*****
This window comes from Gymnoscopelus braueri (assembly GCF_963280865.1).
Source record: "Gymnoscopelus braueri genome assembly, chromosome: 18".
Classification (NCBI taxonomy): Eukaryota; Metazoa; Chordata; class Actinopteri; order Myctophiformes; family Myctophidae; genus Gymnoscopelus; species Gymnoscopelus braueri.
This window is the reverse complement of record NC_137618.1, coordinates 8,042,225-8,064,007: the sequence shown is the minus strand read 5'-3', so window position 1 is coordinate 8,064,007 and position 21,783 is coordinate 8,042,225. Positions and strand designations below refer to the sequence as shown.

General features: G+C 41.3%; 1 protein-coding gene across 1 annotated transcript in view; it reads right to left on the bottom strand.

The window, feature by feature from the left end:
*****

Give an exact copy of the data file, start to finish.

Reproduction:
This window comes from Gymnoscopelus braueri (assembly GCF_963280865.1).
Source record: "Gymnoscopelus braueri genome assembly, chromosome: 18".
Classification (NCBI taxonomy): Eukaryota; Metazoa; Chordata; class Actinopteri; order Myctophiformes; family Myctophidae; genus Gymnoscopelus; species Gymnoscopelus braueri.
This window is the reverse complement of record NC_137618.1, coordinates 8,042,225-8,064,007: the sequence shown is the minus strand read 5'-3', so window position 1 is coordinate 8,064,007 and position 21,783 is coordinate 8,042,225. Positions and strand designations below refer to the sequence as shown.

General features: G+C 41.3%; 1 protein-coding gene across 1 annotated transcript in view; it reads right to left on the bottom strand.

The window, feature by feature from the left end: